There has been a fish finger poking out from under my fridge for roughly a week. Every time I walk into the kitchen I see it, like a little mouse poking its head out of a hole in the skirting board looking for cheese. Every time I walk into the kitchen it serves as a stark reminder of how utterly shattered, and therefore un-house proud I have become.
A friend recently admitted that she walks past a used tissue on the landing floor at least five times a day, vowing to pick it up when she has time. What has happened to us? Before kids I like to think I was a bit house proud, ok not on the scale of my mother or mother in law, but a bit. I am still in wondrous awe of their pristine bathroom sinks sparkling proudly without a hint of dried up toothpaste in sight. But then I tell myself, it’s because they have more time than I do.
Another friend told me that she recently had a (attractive) tradesman at the house who politely asked to use the loo. It was only as he was, presumably, mid-pee that she had the horrible realisation that her four year old son’s giant poo was still resting happily there. Abandoned and forgotten in the mad pre-school morning rush. Pre-children, would you ever have forgotten to flush a loo? Especially one containing a ferocious looking turd?
Time is not something I, nor any of my fellow (honest) mums, seem to have. It’s a cliché, but I wish I could stretch out the hours in the day. But even if I could, would I want to spend them scouring Weetabix, possibly the most adhesive substance known to man, off various dining room chairs and my once shabby chic table, which is now just shabby.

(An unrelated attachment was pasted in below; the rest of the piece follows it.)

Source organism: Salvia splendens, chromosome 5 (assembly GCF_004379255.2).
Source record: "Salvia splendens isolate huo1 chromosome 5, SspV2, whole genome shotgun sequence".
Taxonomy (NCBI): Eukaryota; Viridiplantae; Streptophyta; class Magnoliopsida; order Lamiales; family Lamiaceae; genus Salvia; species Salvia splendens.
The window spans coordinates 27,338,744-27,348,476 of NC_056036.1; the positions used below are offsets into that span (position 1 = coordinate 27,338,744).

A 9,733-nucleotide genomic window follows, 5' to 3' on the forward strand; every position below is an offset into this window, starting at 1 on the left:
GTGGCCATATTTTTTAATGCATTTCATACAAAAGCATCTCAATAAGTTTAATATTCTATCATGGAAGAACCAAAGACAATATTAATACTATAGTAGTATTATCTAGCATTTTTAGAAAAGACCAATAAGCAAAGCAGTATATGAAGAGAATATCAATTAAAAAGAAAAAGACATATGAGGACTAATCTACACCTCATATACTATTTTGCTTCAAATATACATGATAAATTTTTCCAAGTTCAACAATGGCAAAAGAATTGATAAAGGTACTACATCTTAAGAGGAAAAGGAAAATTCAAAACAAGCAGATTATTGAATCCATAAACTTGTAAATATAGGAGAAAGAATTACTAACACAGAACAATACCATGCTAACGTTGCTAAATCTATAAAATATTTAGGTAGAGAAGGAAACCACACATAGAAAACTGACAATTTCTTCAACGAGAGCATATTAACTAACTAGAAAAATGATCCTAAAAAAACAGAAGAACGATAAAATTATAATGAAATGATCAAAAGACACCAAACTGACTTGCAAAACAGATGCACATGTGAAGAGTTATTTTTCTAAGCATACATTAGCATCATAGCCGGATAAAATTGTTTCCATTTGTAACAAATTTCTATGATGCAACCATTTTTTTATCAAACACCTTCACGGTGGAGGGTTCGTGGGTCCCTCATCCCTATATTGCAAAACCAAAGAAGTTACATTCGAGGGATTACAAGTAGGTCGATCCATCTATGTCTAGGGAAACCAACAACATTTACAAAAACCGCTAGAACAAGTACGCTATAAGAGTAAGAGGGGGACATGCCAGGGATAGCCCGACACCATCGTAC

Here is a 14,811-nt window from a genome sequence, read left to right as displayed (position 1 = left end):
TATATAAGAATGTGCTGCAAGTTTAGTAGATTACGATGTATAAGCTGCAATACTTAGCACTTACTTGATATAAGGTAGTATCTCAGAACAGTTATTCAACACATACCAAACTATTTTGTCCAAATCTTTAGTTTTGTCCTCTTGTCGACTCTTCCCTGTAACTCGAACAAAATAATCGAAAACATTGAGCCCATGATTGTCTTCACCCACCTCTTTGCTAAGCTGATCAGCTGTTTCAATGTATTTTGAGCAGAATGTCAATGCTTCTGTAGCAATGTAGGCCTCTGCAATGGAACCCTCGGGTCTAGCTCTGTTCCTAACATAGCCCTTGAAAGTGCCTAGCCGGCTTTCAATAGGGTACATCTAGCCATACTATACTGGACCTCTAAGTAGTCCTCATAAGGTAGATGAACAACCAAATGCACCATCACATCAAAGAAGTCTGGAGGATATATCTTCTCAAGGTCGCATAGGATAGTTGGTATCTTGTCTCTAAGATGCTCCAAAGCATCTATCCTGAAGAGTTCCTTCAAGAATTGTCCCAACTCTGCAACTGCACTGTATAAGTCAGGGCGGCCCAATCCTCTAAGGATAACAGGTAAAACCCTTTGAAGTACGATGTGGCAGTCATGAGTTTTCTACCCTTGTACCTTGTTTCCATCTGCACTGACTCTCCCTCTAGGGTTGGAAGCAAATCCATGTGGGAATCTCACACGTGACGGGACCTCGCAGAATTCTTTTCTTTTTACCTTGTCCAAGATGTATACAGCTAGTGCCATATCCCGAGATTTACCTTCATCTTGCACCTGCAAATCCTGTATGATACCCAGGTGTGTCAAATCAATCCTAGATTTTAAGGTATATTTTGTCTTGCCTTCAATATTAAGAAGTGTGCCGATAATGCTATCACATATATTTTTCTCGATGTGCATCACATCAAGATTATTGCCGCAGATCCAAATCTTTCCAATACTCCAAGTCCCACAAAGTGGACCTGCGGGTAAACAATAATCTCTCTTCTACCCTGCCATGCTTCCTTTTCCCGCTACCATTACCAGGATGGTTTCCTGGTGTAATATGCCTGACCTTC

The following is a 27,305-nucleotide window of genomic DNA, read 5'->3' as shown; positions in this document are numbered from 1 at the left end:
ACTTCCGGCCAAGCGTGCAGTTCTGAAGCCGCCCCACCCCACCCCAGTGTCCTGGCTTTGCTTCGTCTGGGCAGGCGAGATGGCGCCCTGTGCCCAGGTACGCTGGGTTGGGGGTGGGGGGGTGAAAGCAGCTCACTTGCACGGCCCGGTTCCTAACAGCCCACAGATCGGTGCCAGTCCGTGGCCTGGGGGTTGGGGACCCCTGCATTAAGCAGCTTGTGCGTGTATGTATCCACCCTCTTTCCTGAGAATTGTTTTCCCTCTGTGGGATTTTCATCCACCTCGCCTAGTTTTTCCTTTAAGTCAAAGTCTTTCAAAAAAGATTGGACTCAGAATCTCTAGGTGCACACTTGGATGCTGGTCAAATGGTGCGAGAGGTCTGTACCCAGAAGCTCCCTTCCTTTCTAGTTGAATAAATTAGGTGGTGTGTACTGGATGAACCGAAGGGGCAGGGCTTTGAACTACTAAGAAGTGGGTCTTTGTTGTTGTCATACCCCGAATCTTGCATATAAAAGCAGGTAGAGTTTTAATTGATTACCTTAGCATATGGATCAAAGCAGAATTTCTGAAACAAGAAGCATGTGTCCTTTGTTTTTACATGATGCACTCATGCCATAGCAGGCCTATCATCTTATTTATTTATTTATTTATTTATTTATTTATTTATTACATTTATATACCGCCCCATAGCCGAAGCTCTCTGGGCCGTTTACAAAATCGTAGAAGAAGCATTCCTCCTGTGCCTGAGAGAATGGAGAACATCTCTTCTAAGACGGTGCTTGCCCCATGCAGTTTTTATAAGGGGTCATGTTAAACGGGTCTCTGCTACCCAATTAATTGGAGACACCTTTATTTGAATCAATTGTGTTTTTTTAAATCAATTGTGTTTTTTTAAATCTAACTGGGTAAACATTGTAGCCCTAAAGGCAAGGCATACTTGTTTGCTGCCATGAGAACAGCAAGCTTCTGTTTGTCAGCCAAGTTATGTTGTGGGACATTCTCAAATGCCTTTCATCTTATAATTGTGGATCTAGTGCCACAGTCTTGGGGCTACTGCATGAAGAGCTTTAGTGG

There are piles of washing around the house which I don’t even notice anymore, and am au fait with plastering on my make up using a mirror I can barely see myself in.
The problem is, I like to read aspirational magazines full of lovely pictures of glamorous families showing off their beautiful homes. I aspire to be one of those people. I even tried to organise the toys, which are slowly taking over the lounge, into categories. But after a long day, a kitchen piled high with plates and an evening of work to look forward to, I have to admit this structured approach has gone out of the window. Peppa Pig and associated vehicles now find themselves mingling with wooden jigsaws; and train sets fraternise with plastic baby dolls.
What’s more, the husband believes we are living on an oil slick, which would account for the mysterious black stains which appear on the carpet by the day. I’m informed, however, that administering Calpol at 4am in the dark with one eye open also results in said marks when dropped onto a cream carpet.
Truth is, I don’t even really care. I’m juggling freelance work with two children under five, gymnastics club, swimming lessons, music groups, nurseries, cooking meals, nurseries, preschools, cake sales, conference calls, voluntary work, gym visits, meetings, clients and play dates.
So really, does it matter if the lounge looks like a scene from Tom Cruise’s 80s post-party house in Risky Business and my kitchen looks ok so long as you promise to squint a bit and not touch anything?
I think the answer is no, it doesn’t, as long as my children are happy and healthy don’t resemble the cast of Oliver and I don’t look like a wild eyed crazed loon at the mum’s coffee morning then that’s pretty much good enough for me. Although I think I will go and pick up the fish finger now, and dispose of my friend’s tissue next time I’m there. Maybe I’ll go flush the loo too just to be sure.